Naoshi Fujikura, President and CEO of Universal Music Japan, has made it to Billboard’s International Power Players list four times, a feat that highlights his significant influence on the global music industry. Recently, he discussed Universal Music Group’s expectations for the Japanese market and laid out the challenges and strategies for turning local artists into global stars.

Universal Music Japan’s Achievements: The Case of King & Prince

King & Prince, a Japanese boy band, reached a significant milestone by selling over a million CDs. According to Fujikura, this wasn’t just a win for the band or Universal Music Japan; it was a major achievement for the Universal Music Group (UMG) as a whole. The feat also showcased the dynamism of the Japanese music market, as such numbers are incredibly rare today, especially when achieved in just one country within a week.

UMG’s Expectations: Global Stardom and Localization

Fujikura explains that UMG’s expectations for Universal Music Japan go beyond just regional success. The global leadership sees Japan as a ground for innovation and a launchpad for producing “global stars.” Interestingly, thanks to the age of streaming and content sharing, the idea of a “global star” has been evolving. Artists from outside the Anglosphere, such as BTS, Karol G, and Bad Bunny, are proving that language is no longer a formidable barrier in the music industry.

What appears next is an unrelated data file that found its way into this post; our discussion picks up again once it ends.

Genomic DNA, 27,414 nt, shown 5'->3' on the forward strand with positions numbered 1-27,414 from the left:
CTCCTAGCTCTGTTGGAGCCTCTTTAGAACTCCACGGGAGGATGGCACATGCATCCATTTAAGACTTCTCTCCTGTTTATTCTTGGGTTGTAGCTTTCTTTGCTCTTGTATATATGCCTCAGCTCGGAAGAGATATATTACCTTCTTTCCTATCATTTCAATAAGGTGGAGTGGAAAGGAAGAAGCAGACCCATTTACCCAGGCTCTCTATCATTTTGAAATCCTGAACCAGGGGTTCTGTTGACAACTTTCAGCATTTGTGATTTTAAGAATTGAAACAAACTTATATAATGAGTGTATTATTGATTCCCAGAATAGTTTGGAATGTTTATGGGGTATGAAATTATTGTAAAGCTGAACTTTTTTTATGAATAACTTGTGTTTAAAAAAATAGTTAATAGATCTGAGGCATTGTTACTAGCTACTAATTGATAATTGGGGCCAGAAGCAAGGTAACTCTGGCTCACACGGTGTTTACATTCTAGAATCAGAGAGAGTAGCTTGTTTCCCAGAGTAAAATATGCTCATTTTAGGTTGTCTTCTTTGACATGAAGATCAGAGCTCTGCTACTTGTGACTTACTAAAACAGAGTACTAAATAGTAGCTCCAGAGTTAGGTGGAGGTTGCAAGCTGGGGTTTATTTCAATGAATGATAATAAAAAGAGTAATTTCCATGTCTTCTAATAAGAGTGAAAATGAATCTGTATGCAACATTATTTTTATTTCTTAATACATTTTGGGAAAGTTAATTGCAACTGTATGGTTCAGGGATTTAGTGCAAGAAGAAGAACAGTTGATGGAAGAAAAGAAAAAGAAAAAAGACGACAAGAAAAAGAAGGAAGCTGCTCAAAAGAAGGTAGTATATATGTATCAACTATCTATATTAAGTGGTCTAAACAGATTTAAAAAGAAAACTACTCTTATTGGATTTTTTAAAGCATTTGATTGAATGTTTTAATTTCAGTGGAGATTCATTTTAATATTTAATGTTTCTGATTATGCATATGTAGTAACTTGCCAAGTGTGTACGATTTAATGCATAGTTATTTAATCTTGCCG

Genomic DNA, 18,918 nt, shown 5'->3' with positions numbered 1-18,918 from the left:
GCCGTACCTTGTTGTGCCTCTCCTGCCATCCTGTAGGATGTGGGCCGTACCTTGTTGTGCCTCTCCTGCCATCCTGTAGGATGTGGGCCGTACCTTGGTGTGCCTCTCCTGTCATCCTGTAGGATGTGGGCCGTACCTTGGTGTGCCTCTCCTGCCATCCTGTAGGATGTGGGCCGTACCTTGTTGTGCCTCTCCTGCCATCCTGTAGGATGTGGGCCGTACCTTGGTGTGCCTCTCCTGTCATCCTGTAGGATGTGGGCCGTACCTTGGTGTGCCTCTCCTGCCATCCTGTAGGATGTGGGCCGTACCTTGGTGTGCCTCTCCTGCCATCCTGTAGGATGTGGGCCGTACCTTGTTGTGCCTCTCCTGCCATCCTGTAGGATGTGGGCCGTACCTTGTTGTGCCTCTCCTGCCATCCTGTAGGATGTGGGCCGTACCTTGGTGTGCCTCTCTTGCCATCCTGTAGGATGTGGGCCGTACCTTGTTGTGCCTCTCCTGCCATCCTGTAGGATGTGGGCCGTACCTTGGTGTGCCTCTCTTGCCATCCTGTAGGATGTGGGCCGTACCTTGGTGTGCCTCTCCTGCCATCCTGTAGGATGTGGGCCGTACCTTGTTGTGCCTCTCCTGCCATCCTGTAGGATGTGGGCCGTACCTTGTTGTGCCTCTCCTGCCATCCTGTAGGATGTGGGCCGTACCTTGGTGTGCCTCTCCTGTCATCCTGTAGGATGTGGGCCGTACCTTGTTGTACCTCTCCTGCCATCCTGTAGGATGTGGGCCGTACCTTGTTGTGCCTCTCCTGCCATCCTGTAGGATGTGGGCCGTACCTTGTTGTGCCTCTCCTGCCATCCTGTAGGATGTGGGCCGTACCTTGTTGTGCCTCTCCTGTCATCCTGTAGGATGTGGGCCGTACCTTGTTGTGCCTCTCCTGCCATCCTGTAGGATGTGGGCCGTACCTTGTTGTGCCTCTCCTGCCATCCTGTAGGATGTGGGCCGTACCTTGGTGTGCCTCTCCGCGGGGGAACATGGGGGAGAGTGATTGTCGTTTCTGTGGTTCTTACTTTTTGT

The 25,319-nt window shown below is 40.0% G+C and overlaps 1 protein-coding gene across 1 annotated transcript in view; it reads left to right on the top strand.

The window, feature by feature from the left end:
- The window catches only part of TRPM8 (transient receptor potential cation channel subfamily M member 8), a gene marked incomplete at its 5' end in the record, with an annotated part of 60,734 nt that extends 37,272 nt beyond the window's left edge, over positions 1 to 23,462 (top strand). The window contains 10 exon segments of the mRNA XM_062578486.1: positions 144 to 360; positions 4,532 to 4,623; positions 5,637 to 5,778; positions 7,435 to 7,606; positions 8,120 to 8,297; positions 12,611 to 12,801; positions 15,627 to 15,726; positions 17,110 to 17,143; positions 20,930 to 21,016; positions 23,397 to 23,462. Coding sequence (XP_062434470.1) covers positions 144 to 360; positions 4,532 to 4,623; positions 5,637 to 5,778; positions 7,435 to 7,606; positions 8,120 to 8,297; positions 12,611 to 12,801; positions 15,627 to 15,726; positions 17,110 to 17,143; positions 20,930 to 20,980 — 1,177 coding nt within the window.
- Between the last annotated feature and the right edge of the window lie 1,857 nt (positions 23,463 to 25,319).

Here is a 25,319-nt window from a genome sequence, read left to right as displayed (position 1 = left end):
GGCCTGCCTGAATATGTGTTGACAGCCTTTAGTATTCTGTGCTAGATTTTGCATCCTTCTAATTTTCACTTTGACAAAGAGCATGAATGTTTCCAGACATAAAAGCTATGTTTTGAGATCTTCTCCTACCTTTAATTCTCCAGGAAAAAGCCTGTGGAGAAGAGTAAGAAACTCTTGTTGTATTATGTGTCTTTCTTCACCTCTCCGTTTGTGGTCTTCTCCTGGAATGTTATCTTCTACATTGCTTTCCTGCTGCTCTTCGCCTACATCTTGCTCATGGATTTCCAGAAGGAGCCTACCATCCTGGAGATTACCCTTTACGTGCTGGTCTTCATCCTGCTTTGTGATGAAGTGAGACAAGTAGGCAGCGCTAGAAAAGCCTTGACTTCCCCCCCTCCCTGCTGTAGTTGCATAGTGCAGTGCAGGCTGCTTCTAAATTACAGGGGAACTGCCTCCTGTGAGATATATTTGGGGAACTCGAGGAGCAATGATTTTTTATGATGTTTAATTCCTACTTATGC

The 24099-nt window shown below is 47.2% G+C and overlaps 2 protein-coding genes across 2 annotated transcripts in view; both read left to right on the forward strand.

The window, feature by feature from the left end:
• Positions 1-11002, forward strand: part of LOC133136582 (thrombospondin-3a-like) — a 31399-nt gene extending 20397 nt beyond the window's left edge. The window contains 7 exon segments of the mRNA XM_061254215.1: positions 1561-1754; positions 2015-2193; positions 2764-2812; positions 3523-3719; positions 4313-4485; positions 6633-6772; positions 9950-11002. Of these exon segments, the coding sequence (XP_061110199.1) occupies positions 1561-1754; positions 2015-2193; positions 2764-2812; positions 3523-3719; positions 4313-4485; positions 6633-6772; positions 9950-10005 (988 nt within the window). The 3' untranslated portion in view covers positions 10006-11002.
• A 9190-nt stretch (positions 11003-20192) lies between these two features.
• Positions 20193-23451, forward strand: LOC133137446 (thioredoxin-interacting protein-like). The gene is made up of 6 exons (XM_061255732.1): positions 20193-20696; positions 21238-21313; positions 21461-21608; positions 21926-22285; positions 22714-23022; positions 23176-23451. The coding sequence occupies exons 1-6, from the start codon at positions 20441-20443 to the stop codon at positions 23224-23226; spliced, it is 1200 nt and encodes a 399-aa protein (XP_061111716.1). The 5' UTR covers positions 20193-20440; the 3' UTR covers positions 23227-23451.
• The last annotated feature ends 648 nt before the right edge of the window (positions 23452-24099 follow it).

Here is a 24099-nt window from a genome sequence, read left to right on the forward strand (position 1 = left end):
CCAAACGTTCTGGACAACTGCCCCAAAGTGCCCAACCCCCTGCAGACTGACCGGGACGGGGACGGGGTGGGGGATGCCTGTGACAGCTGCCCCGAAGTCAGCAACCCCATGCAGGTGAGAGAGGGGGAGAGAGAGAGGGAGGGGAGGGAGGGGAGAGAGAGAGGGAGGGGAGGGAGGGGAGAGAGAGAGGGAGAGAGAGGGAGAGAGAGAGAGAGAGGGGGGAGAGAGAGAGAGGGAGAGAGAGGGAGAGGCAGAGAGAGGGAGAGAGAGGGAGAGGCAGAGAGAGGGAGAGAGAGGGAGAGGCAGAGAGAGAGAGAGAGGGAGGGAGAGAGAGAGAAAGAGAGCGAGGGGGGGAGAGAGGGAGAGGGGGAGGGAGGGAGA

The Threefold Strategy for Global Stardom

When it comes to turning Japanese artists into international sensations, Fujikura outlines three key approaches:

  1. Fan-based Stardom: Leveraging fan communities, akin to how BTS and King & Prince rose to fame.
  2. IP-based Hits: Associating music with forms of video entertainment like anime, as seen with RADWIMPS’ success linked to “Your Name.”
  3. Viral through UGC (User-Generated Content): Utilizing social networks to create viral hits, a strategy that worked well for artists like Fujii Kaze and imase.

The Digital Edge: Streaming’s Double-Edged Sword

While global streaming services such as Spotify and Apple Music have given Japanese music unprecedented exposure, Fujikura admits that these platforms offer the same advantage to all artists worldwide. Therefore, the real distinction lies in an artist’s ability to transcend cultural, linguistic, and geographic barriers.

The Future: Adaptation and Innovation

Fujikura emphasizes that UMG remains dedicated to discovering talented artists and innovating ways to engage new audiences. As technology evolves, so will the formats for delivering music. Despite these changes, the goal remains consistent: to discover and polish new talents and share them with the world.

Breaking the Norms, Setting New Standards

Fujikura’s insights not only serve as a blueprint for Universal Music Japan but also as a case study for how localized markets can aim for global recognition. As the music industry evolves, so too must the strategies for producing the next global star.